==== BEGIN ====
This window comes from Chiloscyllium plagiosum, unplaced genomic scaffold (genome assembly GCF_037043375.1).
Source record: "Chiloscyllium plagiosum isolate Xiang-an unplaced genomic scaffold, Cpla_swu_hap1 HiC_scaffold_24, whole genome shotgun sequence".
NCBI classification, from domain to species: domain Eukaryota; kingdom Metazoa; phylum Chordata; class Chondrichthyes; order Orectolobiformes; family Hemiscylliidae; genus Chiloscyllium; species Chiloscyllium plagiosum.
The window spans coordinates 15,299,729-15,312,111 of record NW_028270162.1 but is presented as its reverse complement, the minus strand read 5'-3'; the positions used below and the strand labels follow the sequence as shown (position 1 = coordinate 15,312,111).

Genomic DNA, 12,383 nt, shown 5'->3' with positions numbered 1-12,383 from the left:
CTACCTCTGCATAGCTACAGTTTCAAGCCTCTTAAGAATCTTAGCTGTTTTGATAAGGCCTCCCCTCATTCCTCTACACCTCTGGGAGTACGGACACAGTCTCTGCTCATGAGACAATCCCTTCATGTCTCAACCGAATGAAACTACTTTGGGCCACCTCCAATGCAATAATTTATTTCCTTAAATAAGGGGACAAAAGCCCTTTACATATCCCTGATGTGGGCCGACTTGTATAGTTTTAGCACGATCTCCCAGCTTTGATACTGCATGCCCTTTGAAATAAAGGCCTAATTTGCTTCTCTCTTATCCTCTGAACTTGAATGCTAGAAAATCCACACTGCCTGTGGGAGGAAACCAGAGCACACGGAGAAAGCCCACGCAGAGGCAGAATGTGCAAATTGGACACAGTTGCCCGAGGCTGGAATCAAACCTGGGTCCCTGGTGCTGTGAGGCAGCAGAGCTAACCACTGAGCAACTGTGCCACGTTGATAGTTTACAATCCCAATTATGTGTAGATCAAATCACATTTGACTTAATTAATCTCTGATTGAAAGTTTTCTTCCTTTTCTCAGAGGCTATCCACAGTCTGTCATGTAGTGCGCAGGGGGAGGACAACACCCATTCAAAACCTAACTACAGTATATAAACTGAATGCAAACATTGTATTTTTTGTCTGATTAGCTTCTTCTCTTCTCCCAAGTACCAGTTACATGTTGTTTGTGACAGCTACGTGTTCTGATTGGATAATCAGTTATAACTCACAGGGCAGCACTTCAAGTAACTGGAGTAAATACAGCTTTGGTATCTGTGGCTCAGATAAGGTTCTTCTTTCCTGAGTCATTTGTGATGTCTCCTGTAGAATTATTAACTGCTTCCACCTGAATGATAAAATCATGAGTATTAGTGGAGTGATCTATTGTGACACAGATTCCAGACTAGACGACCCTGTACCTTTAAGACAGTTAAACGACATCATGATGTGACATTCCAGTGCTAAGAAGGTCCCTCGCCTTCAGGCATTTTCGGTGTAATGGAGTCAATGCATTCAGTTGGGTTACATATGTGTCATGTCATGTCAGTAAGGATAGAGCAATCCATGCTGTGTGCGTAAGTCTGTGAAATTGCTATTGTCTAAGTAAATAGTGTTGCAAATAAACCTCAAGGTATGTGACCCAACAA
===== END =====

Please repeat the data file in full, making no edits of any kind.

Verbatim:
This window comes from Chiloscyllium plagiosum, unplaced genomic scaffold (genome assembly GCF_037043375.1).
Source record: "Chiloscyllium plagiosum isolate Xiang-an unplaced genomic scaffold, Cpla_swu_hap1 HiC_scaffold_24, whole genome shotgun sequence".
NCBI classification, from domain to species: domain Eukaryota; kingdom Metazoa; phylum Chordata; class Chondrichthyes; order Orectolobiformes; family Hemiscylliidae; genus Chiloscyllium; species Chiloscyllium plagiosum.
The window spans coordinates 15,299,729-15,312,111 of record NW_028270162.1 but is presented as its reverse complement, the minus strand read 5'-3'; the positions used below and the strand labels follow the sequence as shown (position 1 = coordinate 15,312,111).

Genomic DNA, 12,383 nt, shown 5'->3' with positions numbered 1-12,383 from the left:
CTACCTCTGCATAGCTACAGTTTCAAGCCTCTTAAGAATCTTAGCTGTTTTGATAAGGCCTCCCCTCATTCCTCTACACCTCTGGGAGTACGGACACAGTCTCTGCTCATGAGACAATCCCTTCATGTCTCAACCGAATGAAACTACTTTGGGCCACCTCCAATGCAATAATTTATTTCCTTAAATAAGGGGACAAAAGCCCTTTACATATCCCTGATGTGGGCCGACTTGTATAGTTTTAGCACGATCTCCCAGCTTTGATACTGCATGCCCTTTGAAATAAAGGCCTAATTTGCTTCTCTCTTATCCTCTGAACTTGAATGCTAGAAAATCCACACTGCCTGTGGGAGGAAACCAGAGCACACGGAGAAAGCCCACGCAGAGGCAGAATGTGCAAATTGGACACAGTTGCCCGAGGCTGGAATCAAACCTGGGTCCCTGGTGCTGTGAGGCAGCAGAGCTAACCACTGAGCAACTGTGCCACGTTGATAGTTTACAATCCCAATTATGTGTAGATCAAATCACATTTGACTTAATTAATCTCTGATTGAAAGTTTTCTTCCTTTTCTCAGAGGCTATCCACAGTCTGTCATGTAGTGCGCAGGGGGAGGACAACACCCATTCAAAACCTAACTACAGTATATAAACTGAATGCAAACATTGTATTTTTTGTCTGATTAGCTTCTTCTCTTCTCCCAAGTACCAGTTACATGTTGTTTGTGACAGCTACGTGTTCTGATTGGATAATCAGTTATAACTCACAGGGCAGCACTTCAAGTAACTGGAGTAAATACAGCTTTGGTATCTGTGGCTCAGATAAGGTTCTTCTTTCCTGAGTCATTTGTGATGTCTCCTGTAGAATTATTAACTGCTTCCACCTGAATGATAAAATCATGAGTATTAGTGGAGTGATCTATTGTGACACAGATTCCAGACTAGACGACCCTGTACCTTTAAGACAGTTAAACGACATCATGATGTGACATTCCAGTGCTAAGAAGGTCCCTCGCCTTCAGGCATTTTCGGTGTAATGGAGTCAATGCATTCAGTTGGGTTACATATGTGTCATGTCATGTCAGTAAGGATAGAGCAATCCATGCTGTGTGCGTAAGTCTGTGAAATTGCTATTGTCTAAGTAAATAGTGTTGCAAATAAACCTCAAGGTATGTGACCCAACAA